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Blog Post · October 10, 2018

Partisan Loyalty Trumps Gender Solidarity in California

Older Latina at a voting booth

A month until the midterm elections, California’s voters are gearing up for decisions that will have ramifications across the nation. Much has been discussed of a potential “blue wave,” with Democrats eyeing to flip seven Republican congressional seats in California—nearly one-third of the 23 seats needed to shift party control in the US House of Representatives. Concurrently, there are a record number of women running for US Congress and statewide executive offices, including 37 in California. With women comprising 54% of the state’s likely voters, how large a role will they play in the upcoming election?

According to PPIC’s September Statewide Survey, 50% of female likely voters say the upcoming election is more important to them than past midterms; just 3% say it is less important and 46% say it is about the same. Yet when looking at the partisan breakdown among female likely voters there are notable differences: 63% of Democratic women say the upcoming election is more important while 37% of Republican women say the same (sample sizes for independent female likely voters are too small for separate analysis).

In the generic ballot for the US House of Representatives, California’s female likely voters prefer the Democratic candidate over the Republican candidate (58% to 34%). Nearly all partisan female likely voters say they would vote for their own party. When asked about qualities they prefer in a candidate, six in ten Democratic women (60%) prefer those who have experience in politics to those who are new at it, while Republican women are divided (41% experience, 41% new to politics).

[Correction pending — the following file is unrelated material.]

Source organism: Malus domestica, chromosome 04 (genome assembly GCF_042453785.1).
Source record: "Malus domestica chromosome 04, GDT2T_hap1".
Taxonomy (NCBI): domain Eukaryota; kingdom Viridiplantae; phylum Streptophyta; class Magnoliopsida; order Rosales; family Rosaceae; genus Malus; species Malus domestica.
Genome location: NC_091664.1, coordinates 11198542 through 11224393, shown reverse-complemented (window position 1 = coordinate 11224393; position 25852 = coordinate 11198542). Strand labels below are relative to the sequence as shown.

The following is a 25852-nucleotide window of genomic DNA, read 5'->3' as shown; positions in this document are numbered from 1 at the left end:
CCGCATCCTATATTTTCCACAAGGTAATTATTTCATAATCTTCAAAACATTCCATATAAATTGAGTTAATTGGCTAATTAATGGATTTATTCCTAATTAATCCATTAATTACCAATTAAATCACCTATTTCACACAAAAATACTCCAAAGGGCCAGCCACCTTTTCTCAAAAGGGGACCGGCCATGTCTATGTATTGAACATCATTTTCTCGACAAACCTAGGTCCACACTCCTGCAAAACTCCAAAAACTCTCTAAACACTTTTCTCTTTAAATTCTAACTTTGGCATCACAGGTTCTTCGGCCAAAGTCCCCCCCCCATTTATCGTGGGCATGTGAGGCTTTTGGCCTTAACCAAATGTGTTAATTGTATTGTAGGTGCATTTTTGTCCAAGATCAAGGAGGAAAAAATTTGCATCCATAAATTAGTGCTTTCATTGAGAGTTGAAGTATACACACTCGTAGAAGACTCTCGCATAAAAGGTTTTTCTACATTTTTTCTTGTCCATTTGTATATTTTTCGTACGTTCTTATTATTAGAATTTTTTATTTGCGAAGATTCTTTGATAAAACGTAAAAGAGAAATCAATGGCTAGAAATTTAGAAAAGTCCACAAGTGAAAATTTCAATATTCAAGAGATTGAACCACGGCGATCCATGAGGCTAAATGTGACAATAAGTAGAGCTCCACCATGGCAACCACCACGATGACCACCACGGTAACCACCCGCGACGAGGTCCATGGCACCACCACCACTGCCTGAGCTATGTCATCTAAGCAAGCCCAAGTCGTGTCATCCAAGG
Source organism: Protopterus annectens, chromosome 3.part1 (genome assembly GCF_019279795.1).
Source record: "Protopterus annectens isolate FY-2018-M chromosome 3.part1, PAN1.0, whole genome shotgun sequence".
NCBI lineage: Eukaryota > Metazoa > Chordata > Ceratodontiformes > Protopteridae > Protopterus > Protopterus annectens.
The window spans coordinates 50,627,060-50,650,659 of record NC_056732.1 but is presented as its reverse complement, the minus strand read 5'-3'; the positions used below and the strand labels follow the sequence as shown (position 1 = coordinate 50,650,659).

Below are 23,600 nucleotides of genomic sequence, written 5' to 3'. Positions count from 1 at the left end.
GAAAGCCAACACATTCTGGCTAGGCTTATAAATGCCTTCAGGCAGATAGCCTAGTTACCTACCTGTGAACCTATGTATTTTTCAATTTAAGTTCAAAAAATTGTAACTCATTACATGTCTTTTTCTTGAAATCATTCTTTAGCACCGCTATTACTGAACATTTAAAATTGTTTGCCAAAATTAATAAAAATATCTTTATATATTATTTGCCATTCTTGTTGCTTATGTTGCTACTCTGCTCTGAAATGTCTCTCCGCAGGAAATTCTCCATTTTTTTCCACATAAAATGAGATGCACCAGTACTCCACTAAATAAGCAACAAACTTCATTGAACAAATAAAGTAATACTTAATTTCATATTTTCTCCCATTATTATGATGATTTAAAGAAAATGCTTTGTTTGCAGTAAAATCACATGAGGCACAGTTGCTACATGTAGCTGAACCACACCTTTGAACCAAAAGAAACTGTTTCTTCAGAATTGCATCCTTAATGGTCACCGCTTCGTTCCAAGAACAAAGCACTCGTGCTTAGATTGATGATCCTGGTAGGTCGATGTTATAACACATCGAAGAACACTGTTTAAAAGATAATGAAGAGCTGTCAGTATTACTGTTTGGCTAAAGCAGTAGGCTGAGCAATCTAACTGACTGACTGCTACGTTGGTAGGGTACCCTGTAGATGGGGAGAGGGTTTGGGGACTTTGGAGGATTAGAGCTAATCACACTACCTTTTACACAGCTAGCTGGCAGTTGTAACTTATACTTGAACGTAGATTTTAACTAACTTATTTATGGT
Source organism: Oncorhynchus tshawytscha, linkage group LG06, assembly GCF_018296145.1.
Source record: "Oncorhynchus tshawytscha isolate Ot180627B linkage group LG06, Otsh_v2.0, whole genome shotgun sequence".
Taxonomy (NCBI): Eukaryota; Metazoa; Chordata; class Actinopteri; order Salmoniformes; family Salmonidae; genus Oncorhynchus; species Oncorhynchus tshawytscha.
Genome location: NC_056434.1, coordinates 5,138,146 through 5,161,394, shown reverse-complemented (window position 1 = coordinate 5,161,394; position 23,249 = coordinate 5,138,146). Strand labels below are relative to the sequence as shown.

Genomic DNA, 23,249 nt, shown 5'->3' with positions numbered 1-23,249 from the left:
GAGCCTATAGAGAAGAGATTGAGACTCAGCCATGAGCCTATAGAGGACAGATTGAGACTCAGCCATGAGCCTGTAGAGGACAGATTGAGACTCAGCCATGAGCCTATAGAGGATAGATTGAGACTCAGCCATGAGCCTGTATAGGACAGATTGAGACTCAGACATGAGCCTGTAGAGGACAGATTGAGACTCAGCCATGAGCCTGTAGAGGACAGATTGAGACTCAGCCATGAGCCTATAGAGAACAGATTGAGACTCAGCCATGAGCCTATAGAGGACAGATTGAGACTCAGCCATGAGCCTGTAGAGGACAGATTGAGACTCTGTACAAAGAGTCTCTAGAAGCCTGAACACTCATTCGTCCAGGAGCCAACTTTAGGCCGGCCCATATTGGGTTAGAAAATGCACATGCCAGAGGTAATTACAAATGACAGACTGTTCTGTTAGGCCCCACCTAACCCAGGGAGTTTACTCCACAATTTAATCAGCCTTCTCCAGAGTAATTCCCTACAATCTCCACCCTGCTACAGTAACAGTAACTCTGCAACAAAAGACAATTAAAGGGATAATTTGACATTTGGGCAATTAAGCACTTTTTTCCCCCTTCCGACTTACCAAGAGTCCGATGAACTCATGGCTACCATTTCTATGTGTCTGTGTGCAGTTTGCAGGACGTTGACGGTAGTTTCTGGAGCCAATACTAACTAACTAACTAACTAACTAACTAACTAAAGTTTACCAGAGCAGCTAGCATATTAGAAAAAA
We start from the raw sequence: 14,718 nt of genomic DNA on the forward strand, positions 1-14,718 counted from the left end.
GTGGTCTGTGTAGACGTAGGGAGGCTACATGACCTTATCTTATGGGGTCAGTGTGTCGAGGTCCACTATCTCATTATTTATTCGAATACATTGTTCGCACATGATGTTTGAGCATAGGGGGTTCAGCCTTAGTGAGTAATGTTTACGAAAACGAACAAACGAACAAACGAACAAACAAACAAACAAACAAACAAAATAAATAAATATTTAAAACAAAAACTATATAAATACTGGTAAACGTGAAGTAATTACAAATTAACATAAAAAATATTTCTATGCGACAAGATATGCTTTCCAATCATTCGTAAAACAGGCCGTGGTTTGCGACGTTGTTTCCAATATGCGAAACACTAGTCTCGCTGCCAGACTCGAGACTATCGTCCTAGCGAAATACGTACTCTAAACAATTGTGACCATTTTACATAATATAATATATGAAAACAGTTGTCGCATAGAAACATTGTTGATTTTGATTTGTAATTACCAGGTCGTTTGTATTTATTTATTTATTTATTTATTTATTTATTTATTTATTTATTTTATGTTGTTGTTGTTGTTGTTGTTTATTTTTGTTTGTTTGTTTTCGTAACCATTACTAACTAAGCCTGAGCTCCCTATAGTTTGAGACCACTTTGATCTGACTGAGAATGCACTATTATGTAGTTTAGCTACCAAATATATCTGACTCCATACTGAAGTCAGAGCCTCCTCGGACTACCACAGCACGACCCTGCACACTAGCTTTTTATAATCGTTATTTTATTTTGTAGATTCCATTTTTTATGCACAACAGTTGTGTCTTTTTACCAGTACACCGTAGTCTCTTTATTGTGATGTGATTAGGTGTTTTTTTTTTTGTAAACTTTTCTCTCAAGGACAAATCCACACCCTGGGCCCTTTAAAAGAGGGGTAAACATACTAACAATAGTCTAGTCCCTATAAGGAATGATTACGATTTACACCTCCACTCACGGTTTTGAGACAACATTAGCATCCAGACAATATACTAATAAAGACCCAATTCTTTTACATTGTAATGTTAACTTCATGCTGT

Recent prominent events at the national level may impact women’s preferences and turnout in the midterms. Our September survey was fielded following the initial Senate confirmation hearings for Judge Brett Kavanaugh’s appointment to the Supreme Court but prior to the additional hearing on sexual abuse allegations featuring Dr. Christine Blasey Ford. Nonetheless, nearly all female likely voters in our September survey view the choice of the next Supreme Court justice as either very (74%) or somewhat (18%) important to them personally. Across parties, Democratic women are much more likely than Republican women to say the choice is personally very important (82% to 62%).

Meanwhile, President Trump’s approval rating reflects sizable partisan differences among California’s female likely voters: 91% of Democratic women disapprove of the way Donald Trump is handling his job as president, while 80% of Republican women approve.

With women poised to play a pivotal role in the upcoming election, we may see the emergence of a “pink wave” that rivals the “Year of the Woman” associated with the 1992 election. Stay tuned to the PPIC Statewide Survey as we continue to monitor the preferences and attitudes of Californians, with a particular interest in female likely voters, leading up to the midterm.


elections gender gap partisan divide Political Landscape Statewide Survey US Supreme Court voters